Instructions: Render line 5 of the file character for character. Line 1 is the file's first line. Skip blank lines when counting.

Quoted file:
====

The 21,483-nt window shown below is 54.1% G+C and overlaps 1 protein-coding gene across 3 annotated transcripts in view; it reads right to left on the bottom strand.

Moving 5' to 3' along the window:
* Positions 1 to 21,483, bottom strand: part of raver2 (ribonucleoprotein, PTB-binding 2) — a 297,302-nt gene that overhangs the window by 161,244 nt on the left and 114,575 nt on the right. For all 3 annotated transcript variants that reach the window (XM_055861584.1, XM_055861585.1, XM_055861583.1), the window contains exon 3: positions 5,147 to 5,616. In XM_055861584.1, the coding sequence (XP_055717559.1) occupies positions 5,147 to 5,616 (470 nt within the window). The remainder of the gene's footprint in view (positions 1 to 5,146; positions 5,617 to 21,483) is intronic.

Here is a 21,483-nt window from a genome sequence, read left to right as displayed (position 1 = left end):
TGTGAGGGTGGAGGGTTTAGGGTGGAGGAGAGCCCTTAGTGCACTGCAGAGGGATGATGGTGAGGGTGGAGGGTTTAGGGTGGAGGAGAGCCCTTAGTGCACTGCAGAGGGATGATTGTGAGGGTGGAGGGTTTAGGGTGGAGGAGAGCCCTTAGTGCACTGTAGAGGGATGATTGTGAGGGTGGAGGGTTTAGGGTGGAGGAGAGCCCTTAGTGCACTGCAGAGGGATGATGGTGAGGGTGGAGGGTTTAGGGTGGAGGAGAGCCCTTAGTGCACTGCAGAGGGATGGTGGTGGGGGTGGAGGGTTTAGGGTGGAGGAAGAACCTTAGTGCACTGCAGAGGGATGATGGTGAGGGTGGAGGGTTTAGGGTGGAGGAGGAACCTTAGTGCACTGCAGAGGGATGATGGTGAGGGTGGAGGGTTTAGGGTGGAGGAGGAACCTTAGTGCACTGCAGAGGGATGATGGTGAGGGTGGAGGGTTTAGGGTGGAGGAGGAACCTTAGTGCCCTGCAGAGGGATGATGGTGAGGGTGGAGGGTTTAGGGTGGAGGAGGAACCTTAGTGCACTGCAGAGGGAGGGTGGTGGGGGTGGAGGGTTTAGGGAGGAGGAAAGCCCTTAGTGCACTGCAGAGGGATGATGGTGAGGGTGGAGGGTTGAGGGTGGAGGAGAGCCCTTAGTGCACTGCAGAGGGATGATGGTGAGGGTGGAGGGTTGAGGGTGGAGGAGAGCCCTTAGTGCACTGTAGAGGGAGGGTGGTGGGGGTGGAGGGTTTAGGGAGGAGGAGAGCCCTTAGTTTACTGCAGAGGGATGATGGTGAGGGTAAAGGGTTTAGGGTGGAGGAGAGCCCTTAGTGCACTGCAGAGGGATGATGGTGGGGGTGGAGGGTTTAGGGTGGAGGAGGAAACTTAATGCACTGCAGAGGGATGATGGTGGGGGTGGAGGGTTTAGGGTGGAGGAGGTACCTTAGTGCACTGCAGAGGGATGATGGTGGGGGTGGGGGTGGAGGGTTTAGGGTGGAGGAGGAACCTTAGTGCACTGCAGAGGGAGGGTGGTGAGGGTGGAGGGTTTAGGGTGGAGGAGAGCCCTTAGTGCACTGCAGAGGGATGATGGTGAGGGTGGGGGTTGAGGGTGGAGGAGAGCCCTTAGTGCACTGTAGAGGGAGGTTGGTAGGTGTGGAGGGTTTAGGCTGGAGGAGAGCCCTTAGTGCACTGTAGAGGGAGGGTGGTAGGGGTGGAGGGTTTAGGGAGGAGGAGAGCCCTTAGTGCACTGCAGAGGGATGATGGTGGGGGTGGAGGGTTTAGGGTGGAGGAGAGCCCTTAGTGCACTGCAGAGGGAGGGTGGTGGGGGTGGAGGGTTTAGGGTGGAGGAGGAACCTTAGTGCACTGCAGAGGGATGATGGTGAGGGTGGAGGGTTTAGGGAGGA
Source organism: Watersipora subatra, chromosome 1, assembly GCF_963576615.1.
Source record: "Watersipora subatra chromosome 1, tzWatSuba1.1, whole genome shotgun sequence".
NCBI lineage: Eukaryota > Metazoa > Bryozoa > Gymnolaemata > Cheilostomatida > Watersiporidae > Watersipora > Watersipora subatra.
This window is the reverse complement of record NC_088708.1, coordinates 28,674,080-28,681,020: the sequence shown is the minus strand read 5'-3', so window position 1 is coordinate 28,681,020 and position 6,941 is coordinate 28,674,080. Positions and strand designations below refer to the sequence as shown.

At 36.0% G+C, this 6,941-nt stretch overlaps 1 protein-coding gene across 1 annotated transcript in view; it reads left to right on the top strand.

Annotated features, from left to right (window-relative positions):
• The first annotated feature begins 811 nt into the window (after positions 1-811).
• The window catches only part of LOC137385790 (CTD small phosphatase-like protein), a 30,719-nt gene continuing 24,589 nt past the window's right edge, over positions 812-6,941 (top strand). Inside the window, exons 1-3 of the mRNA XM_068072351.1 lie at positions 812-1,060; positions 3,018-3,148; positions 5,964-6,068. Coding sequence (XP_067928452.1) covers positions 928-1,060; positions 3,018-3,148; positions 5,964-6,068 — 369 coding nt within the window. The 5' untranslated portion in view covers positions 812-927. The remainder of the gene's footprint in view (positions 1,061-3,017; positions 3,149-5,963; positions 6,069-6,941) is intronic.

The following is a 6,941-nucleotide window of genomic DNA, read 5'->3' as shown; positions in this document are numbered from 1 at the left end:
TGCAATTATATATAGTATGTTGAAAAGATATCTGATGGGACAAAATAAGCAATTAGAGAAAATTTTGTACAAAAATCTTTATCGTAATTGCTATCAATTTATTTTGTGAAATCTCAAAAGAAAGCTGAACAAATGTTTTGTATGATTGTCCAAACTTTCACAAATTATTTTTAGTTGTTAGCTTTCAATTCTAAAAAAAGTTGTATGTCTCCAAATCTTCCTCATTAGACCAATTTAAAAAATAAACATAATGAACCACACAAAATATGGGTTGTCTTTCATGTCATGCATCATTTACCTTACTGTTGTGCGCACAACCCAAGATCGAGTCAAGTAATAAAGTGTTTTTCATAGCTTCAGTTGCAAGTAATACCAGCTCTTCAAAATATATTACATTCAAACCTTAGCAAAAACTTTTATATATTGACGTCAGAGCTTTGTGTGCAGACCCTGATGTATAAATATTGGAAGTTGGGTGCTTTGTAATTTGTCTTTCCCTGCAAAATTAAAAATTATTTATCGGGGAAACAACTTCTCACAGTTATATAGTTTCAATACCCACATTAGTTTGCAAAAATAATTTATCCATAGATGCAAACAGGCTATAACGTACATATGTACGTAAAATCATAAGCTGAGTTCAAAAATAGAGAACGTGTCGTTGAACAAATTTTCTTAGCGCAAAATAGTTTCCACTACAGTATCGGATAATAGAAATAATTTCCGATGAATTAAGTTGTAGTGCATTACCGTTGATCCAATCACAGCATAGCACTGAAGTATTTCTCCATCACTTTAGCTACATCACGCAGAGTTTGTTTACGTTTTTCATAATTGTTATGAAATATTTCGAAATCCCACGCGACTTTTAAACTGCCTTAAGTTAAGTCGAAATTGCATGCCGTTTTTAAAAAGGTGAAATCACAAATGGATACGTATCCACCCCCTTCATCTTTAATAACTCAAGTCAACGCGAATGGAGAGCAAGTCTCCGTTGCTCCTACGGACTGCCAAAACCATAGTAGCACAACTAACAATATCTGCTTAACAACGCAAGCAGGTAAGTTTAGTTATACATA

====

TGTGAGGGTGGAGGGTTTAGGGTGGAGGAGAGCCCTTAGTGCACTGCAGAGGGATGATGGTGAGGGTGGAGGGTTTAGGGTGGAGGAGAGCCCTTAGTGCACTGCAGAGGGATGATTGTGAGGGTGGAGGGTTTAGGGTGGAGGAGAGCCCTTAGTGCACTGTAGAGGGATGATTGTGAGGGTGGAGGGTTTAGGGTGGAGGAGAGCCCTTAGTGCACTGCAGAGGGATGATGGTGAGGGTGGAGGGTTTAGGGTGGAGGAGAGCCCTTAGTGCACTGCAGAGGGATGGTGGTGGGGGTGGAGGGTTTAGGGTGGAGGAAGAACCTTAGTGCACTGCAGAGGGATGATGGTGAGGGTGGAGGGTTTAGGGTGGAGGAGGAACCTTAGTGCACTGCAGAGGGATGATGGTGAGGGTGGAGGGTTTAGGGTGGAGGAGGAACCTTAGTGCACTGCAGAGGGATGATGGTGAGGGTGGAGGGTTTAGGGTGGAGGAGGAACCTTAGTGCCCTGCAGAGGGATGATGGTGAGGGTGGAGGGTTTAGGGTGGAGGAGGAACCTTAGTGCACTGCAGAGGGAGGGTGGTGGGGGTGGAGGGTTTAGGGAGGAGGAAAGCCCTTAGTGCACTGCAGAGGGATGATGGTGAGGGTGGAGGGTTGAGGGTGGAGGAGAGCCCTTAGTGCACTGCAGAGGGATGATGGTGAGGGTGGAGGGTTGAGGGTGGAGGAGAGCCCTTAGTGCACTGTAGAGGGAGGGTGGTGGGGGTGGAGGGTTTAGGGAGGAGGAGAGCCCTTAGTTTACTGCAGAGGGATGATGGTGAGGGTAAAGGGTTTAGGGTGGAGGAGAGCCCTTAGTGCACTGCAGAGGGATGATGGTGGGGGTGGAGGGTTTAGGGTGGAGGAGGAAACTTAATGCACTGCAGAGGGATGATGGTGGGGGTGGAGGGTTTAGGGTGGAGGAGGTACCTTAGTGCACTGCAGAGGGATGATGGTGGGGGTGGGGGTGGAGGGTTTAGGGTGGAGGAGGAACCTTAGTGCACTGCAGAGGGAGGGTGGTGAGGGTGGAGGGTTTAGGGTGGAGGAGAGCCCTTAGTGCACTGCAGAGGGATGATGGTGAGGGTGGGGGTTGAGGGTGGAGGAGAGCCCTTAGTGCACTGTAGAGGGAGGTTGGTAGGTGTGGAGGGTTTAGGCTGGAGGAGAGCCCTTAGTGCACTGTAGAGGGAGGGTGGTAGGGGTGGAGGGTTTAGGGAGGAGGAGAGCCCTTAGTGCACTGCAGAGGGATGATGGTGGGGGTGGAGGGTTTAGGGTGGAGGAGAGCCCTTAGTGCACTGCAGAGGGAGGGTGGTGGGGGTGGAGGGTTTAGGGTGGAGGAGGAACCTTAGTGCACTGCAGAGGGATGATGGTGAGGGTGGAGGGTTTAGGGAGGA